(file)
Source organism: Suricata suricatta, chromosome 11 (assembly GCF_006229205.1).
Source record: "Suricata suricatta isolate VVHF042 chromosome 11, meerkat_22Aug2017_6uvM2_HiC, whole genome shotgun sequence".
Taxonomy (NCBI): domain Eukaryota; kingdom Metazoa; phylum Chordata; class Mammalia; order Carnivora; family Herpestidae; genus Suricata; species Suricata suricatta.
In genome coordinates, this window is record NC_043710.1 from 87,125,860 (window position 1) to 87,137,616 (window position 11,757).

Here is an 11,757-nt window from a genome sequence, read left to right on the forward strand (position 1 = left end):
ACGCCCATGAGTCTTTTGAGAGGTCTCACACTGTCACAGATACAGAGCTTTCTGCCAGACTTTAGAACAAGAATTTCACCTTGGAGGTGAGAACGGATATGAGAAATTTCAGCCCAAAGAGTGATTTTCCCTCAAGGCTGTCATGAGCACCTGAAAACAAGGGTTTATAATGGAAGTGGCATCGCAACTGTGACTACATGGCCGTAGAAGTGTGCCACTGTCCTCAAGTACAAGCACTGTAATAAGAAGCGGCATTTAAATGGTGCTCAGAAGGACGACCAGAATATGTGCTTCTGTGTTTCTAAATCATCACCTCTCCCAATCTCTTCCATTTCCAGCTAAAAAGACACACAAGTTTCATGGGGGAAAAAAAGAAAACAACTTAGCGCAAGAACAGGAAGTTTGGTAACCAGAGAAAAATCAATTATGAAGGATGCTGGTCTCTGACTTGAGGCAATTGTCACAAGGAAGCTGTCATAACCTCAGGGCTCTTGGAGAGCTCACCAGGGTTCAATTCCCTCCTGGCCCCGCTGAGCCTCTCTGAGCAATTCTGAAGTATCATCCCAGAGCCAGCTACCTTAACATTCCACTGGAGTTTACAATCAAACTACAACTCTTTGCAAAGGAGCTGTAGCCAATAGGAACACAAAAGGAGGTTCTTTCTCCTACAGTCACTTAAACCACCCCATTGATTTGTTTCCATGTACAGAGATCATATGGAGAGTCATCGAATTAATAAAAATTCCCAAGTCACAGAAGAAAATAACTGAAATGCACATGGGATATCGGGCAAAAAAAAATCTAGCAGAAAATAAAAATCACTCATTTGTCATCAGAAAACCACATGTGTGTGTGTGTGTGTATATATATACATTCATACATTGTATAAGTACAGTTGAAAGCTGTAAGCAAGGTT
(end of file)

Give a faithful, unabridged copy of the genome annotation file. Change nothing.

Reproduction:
Source organism: Suricata suricatta, chromosome 11 (assembly GCF_006229205.1).
Source record: "Suricata suricatta isolate VVHF042 chromosome 11, meerkat_22Aug2017_6uvM2_HiC, whole genome shotgun sequence".
Taxonomy (NCBI): domain Eukaryota; kingdom Metazoa; phylum Chordata; class Mammalia; order Carnivora; family Herpestidae; genus Suricata; species Suricata suricatta.
In genome coordinates, this window is record NC_043710.1 from 87,125,860 (window position 1) to 87,137,616 (window position 11,757).

Here is an 11,757-nt window from a genome sequence, read left to right on the forward strand (position 1 = left end):
ACGCCCATGAGTCTTTTGAGAGGTCTCACACTGTCACAGATACAGAGCTTTCTGCCAGACTTTAGAACAAGAATTTCACCTTGGAGGTGAGAACGGATATGAGAAATTTCAGCCCAAAGAGTGATTTTCCCTCAAGGCTGTCATGAGCACCTGAAAACAAGGGTTTATAATGGAAGTGGCATCGCAACTGTGACTACATGGCCGTAGAAGTGTGCCACTGTCCTCAAGTACAAGCACTGTAATAAGAAGCGGCATTTAAATGGTGCTCAGAAGGACGACCAGAATATGTGCTTCTGTGTTTCTAAATCATCACCTCTCCCAATCTCTTCCATTTCCAGCTAAAAAGACACACAAGTTTCATGGGGGAAAAAAAGAAAACAACTTAGCGCAAGAACAGGAAGTTTGGTAACCAGAGAAAAATCAATTATGAAGGATGCTGGTCTCTGACTTGAGGCAATTGTCACAAGGAAGCTGTCATAACCTCAGGGCTCTTGGAGAGCTCACCAGGGTTCAATTCCCTCCTGGCCCCGCTGAGCCTCTCTGAGCAATTCTGAAGTATCATCCCAGAGCCAGCTACCTTAACATTCCACTGGAGTTTACAATCAAACTACAACTCTTTGCAAAGGAGCTGTAGCCAATAGGAACACAAAAGGAGGTTCTTTCTCCTACAGTCACTTAAACCACCCCATTGATTTGTTTCCATGTACAGAGATCATATGGAGAGTCATCGAATTAATAAAAATTCCCAAGTCACAGAAGAAAATAACTGAAATGCACATGGGATATCGGGCAAAAAAAAATCTAGCAGAAAATAAAAATCACTCATTTGTCATCAGAAAACCACATGTGTGTGTGTGTGTGTATATATATACATTCATACATTGTATAAGTACAGTTGAAAGCTGTAAGCAAGGTT